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1) © 2016 Thomson Reuters. Originally appeared in the Fall/Winter 2015 issue of Real Estate Finance Journal. For more information on that publication, please visit legalsolutions.thomsonreuters.com. Reprinted with permission. Purchase and Sale Agreement Representations: Who Bears the Risk of Change? Scott M. Vetri* One concept that has broad implications in a purchase and sale transaction is to what extent a particular representation made upon execution of the purchase and sale agreement needs to similarly be accurate at the closing as a condition precedent to buyer's obligation to consummate closing. This concept largely rests upon the fundamental question of who should bear the risk of a change in circumstances or facts occurring after the execution of the purchase and sale agreement — seller or buyer? The author of this article addresses the question. It is customarily the case that the representations and warranties made by a seller in a real estate purchase and sale agreement are often the source of extensive negotiation and attention between the seller and the buyer. The veracity of these representations and warranties are intended to largely serve two legal purposes. First, the untruth of a particular representation that arises between the execution of the purchase and sale agreement and the closing may result in the failure to be satisÂŽed of a condition precedent to closing and thus give rise to a buyer's right to elect not to consummate the transaction. Often, the parties will provide in the purchase and sale agreement that such right will only arise in the event of a “material” breach of a representation - which may be deÂŽned by a monetary threshold associated with the applicable breach and may be determined on an individual or aggregate basis. Second, the breach of a representation which is discovered after closing may give rise to a post-closing claim by the buyer against the seller for damages. Pre-closing and Post-closing Breaches Due to the consequences associated with pre-closing and post-closing breaches of a seller's representation, the extent of seller's representations and the circumstances in which a buyer may assert pre-closing or post-closing remedies are invariably the topic of extensive discussions during the on-going course of negotiations. This is compounded by the basic premise that the representations and warranties are one of the few provisions which the parties will agree will “survive closing,” thus ex- *Scott M. Vetri is a partner at Katten Muchin Rosenman LLP, concentrating his practice in commercial real estate law, representing owners, operators, lenders, and managers of oce, hotel, multi-family, and industrial real estate. He may be contacted at scott.vetri@kattenlaw.com. The Real Estate Finance Journal E Fall/Winter 2015 © 2016 Thomson Reuters 27

2) The Real Estate Finance Journal posing the seller to post-closing liabilities and allowing for post-closing recoveries for a buyer in the event of a breach. ment needs to similarly be accurate at the closing as a condition precedent to buyer's obligation to consummate closing. This concept largely rests upon the fundamental question of who should bear the risk of a change in circumstances or facts occurring after the execution of the purchase and sale agreement—seller or buyer? A buyer's ability to assert, after closing, a claim against a seller for a breach of a seller representation is customarily negotiated to be qualiÂŽed by a survival deadline (i.e. a deadline for the buyer to assert such breach), limitations and thresholds for minimum recovery (i.e. the “oor”) and maximum recovery (i.e. the “cap”), as well as the requirement that the buyer lacked “knowledge” of the underlying breach prior to closing. This “knowledge” requirement is often referred to as the “anti-sandbagging” provision. This nomenclature is derived from the premise that if a buyer obtains knowledge prior to closing of a breach of a seller's representation, then the buyer should be compelled to exercise its pre-closing remedies rather than “sandbag” the seller with a claim for damages after closing. The concept primarily beneÂŽts a seller and often results in a buyer's sole remedy, for such a breach, being either to waive the applicable breach and consummate closing or to elect not to close the transaction and to receive a refund of its contract deposit. A highly negotiated point will likely be whether buyer's “knowledge” of such a breach is based upon the buyer's actual knowledge, some form of imputed knowledge or, in some cases, based upon a more precisely deÂŽned concept of “knowledge” (e.g. the buyer is charged with the knowledge of anything contained in certain speciÂŽed diligence materials made available to the buyer prior to closing). The representations set forth in a customary real estate purchase and sale agreement can generally be bifurcated into two broad groups— entity-level representations and property-level representations. Entity-level representations are generally found in most contracts — real estate and otherwise. These include customary representations governing such matters as due formation, authorization, no conict, litigation, Patriot Act compliance, bankruptcy/insolvency, ERISA and brokerage matters. The nature and import of these representations often result in sellers and buyers agreeing that such representations must be accurate both upon execution of the purchase and sale agreement and at the closing. The issue becomes apparent with respect to property-level representations, since by the very nature of these representations a change in facts and circumstances may likely arise between execution of the purchase and sale agreement and closing and thus begs the question as to what extent a change should give rise to any remedy or relief available to a buyer. For example, with respect to a seller representation that no lease default exists, how should the purchase and sale agreement address the situation where a lease default arises prior to closing? In many instances, it is prudent to scrutinize each of these property-level representations on a case-by-case basis to determine who should bear the risk of a potential change. Tak- Who Should Bear the Risk of Change? One particular concept that has broad implications in a purchase and sale transaction, is to what extent a particular representation made upon execution of the purchase and sale agree- The Real Estate Finance Journal E Fall/Winter 2015 © 2016 Thomson Reuters 28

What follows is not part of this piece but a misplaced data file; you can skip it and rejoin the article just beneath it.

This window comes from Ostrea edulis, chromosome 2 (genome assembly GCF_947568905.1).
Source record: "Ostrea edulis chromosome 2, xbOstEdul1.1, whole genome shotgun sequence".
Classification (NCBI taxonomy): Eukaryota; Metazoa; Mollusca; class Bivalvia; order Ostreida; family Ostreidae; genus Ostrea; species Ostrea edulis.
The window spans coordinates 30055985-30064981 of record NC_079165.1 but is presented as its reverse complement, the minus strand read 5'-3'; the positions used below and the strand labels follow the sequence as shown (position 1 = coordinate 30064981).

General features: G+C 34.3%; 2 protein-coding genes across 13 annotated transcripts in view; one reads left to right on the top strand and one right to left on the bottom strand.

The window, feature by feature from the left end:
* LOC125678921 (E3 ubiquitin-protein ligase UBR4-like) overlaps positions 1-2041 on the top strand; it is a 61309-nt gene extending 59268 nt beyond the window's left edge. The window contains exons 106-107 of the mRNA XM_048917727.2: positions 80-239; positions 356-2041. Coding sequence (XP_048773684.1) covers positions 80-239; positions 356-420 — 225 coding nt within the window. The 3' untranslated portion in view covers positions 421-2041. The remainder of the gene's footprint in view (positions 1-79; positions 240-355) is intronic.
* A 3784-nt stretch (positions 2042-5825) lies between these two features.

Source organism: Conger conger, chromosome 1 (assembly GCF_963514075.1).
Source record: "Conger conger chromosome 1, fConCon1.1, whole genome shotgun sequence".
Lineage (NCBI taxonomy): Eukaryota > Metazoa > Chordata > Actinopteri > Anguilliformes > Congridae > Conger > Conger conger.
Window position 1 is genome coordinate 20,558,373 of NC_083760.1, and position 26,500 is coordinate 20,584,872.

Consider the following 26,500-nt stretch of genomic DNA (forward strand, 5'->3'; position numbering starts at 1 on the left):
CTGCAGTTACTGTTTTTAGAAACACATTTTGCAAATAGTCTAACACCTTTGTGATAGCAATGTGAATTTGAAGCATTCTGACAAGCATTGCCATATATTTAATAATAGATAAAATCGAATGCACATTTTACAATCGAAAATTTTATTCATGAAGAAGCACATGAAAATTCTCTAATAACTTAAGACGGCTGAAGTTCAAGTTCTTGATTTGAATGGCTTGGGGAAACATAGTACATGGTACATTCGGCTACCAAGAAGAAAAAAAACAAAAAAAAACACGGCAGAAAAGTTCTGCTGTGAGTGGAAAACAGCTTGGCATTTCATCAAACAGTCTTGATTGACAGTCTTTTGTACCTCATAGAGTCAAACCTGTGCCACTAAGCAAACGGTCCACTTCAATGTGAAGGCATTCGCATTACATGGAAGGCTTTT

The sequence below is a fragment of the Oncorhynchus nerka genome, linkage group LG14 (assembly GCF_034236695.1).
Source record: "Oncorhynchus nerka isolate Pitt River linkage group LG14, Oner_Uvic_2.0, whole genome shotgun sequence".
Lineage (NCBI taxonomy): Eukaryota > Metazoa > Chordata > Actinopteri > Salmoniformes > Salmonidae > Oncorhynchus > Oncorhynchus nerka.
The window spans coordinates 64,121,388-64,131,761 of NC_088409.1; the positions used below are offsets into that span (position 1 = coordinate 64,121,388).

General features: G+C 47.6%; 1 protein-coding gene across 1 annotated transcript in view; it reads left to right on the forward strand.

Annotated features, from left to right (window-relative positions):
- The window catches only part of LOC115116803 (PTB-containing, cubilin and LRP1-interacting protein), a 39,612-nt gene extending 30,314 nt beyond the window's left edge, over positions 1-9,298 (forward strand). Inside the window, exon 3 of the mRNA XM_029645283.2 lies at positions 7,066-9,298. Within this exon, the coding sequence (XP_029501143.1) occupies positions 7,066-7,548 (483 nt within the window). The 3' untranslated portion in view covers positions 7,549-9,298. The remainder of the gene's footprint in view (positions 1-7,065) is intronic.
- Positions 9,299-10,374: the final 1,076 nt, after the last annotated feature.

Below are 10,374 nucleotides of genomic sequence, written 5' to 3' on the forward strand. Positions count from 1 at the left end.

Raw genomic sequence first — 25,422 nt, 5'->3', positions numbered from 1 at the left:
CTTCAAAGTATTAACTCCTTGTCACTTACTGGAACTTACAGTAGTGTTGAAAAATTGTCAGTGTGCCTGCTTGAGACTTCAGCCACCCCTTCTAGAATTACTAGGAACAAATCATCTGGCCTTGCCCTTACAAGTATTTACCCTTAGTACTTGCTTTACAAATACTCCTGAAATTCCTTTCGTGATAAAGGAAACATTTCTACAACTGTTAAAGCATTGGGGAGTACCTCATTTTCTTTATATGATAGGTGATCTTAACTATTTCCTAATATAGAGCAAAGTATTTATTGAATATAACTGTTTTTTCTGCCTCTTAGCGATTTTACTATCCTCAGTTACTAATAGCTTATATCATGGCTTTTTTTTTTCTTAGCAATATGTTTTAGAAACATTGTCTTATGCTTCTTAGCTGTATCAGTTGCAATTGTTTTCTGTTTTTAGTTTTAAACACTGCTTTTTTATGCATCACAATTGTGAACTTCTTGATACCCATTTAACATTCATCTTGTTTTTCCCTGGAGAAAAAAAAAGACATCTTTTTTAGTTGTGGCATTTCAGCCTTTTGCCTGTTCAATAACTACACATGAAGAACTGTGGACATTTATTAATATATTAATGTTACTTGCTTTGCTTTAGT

3) Purchase and Sale Agreement Representations: Who Bears the Risk of Change? required to only be accurate as of the date of execution of the purchase and sale agreement. However, it will be important to the buyer to know what the existing arrearages are as of the closing date, recognizing that changes occurring in the arrearages schedule will not give rise to buyer's right to allege the failure of a condition precedent. ing the example of a lease default, the parties may agree that seller's representation regarding tenant lease defaults needs to only be accurate as of the date of execution of the purchase and sale agreement while seller's representation regarding landlord lease defaults must also be accurate as of the closing date. This rationale is founded upon the premise that a landlord lease default is largely a condition that is within a landlord's control, and thus, seller should bear the risk of a change. The determination of who should bear the risk of a change in facts underlying a particular seller representation often hinges upon whether or not the seller has control over the underlying condition or if the importance of the underlying condition is fundamental to the buyer's decision to purchase the real estate. To the extent that a seller has the ability to impact and control the matter, the buyer will likely insist that the seller bear the risk of any change occurring prior to closing. Similarly, the existence or nonexistence of a particular condition may be fundamental to the transaction—for example, a buyer which is acquiring real estate for redevelopment purposes would not want to take the risk of an adverse zoning or land use matter that arises prior to closing. In certain unique instances, the existence of a tenant lease default (or another particular representation) may have profound implications on the real estate that may engender a buyer insisting that seller bear the risk of a tenant default occurring prior to closing. With respect to tenant leasing matters, this is generally the case with respect to a master lease, ground lease or other leases deemed material and fundamental to the transaction, including with respect to one or more major tenants. Nonetheless, a seller needs to remain acutely sensitive to the ramiÂŽcations of assuming the risk that a tenant lease default gives rise to the buyer's right to elect not to consummate the transaction. Conclusion The ultimate scope and extent of seller's representations, the limitations on a buyer's ability to exercise a remedy under the purchase and sale agreement and the risk of a change in facts blend important legal and business considerations that should be given careful thought and discussion. In many respects, the negotiated outcome of these concepts and the related provisions contained in the purchase and sale agreement should be of paramount import to both a seller and a buyer. It is important to be cognizant, even if the parties agree that a particular seller representation need only be accurate as of the date of execution of the purchase and sale agreement, that a sophisticated buyer will still require that the seller inform the buyer at closing whether or not the facts underlying such representations have changed. For example, the purchase and sale agreement may contain a representation as to a rent arrearage schedule that is The Real Estate Finance Journal E Fall/Winter 2015 © 2016 Thomson Reuters 29